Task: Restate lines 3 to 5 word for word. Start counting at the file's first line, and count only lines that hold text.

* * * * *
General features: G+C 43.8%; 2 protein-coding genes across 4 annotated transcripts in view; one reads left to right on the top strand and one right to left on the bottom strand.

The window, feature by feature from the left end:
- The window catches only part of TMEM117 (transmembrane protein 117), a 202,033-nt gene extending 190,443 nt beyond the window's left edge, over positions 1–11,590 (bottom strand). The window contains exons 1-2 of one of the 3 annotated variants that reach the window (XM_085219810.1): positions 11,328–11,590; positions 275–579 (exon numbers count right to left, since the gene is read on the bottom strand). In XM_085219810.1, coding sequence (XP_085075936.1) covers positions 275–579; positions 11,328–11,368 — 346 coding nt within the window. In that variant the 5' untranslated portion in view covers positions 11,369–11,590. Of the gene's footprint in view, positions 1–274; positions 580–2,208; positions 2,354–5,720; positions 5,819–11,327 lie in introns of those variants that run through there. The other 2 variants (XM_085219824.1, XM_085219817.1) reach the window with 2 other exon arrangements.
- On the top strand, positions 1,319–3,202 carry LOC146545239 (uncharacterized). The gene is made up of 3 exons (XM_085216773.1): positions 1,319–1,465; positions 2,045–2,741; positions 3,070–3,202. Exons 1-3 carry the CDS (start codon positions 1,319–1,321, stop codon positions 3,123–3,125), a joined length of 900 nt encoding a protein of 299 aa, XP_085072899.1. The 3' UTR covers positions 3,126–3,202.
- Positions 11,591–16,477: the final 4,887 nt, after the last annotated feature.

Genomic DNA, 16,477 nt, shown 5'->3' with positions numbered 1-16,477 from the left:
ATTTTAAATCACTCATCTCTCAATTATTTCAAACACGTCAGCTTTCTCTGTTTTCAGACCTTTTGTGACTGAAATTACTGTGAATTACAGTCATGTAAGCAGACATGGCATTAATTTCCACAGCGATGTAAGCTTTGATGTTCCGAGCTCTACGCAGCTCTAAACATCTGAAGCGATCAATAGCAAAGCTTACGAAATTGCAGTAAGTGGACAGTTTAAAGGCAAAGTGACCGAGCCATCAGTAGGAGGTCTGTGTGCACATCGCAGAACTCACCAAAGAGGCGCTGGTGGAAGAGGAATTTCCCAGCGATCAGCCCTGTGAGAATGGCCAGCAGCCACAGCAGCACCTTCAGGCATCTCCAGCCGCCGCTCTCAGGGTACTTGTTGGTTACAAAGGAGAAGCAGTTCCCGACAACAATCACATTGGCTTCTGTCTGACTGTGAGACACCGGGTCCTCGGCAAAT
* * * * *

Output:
- The window catches only part of TMEM117 (transmembrane protein 117), a 202,033-nt gene extending 190,443 nt beyond the window's left edge, over positions 1–11,590 (bottom strand). The window contains exons 1-2 of one of the 3 annotated variants that reach the window (XM_085219810.1): positions 11,328–11,590; positions 275–579 (exon numbers count right to left, since the gene is read on the bottom strand). In XM_085219810.1, coding sequence (XP_085075936.1) covers positions 275–579; positions 11,328–11,368 — 346 coding nt within the window. In that variant the 5' untranslated portion in view covers positions 11,369–11,590. Of the gene's footprint in view, positions 1–274; positions 580–2,208; positions 2,354–5,720; positions 5,819–11,327 lie in introns of those variants that run through there. The other 2 variants (XM_085219824.1, XM_085219817.1) reach the window with 2 other exon arrangements.
- On the top strand, positions 1,319–3,202 carry LOC146545239 (uncharacterized). The gene is made up of 3 exons (XM_085216773.1): positions 1,319–1,465; positions 2,045–2,741; positions 3,070–3,202. Exons 1-3 carry the CDS (start codon positions 1,319–1,321, stop codon positions 3,123–3,125), a joined length of 900 nt encoding a protein of 299 aa, XP_085072899.1. The 3' UTR covers positions 3,126–3,202.
- Positions 11,591–16,477: the final 4,887 nt, after the last annotated feature.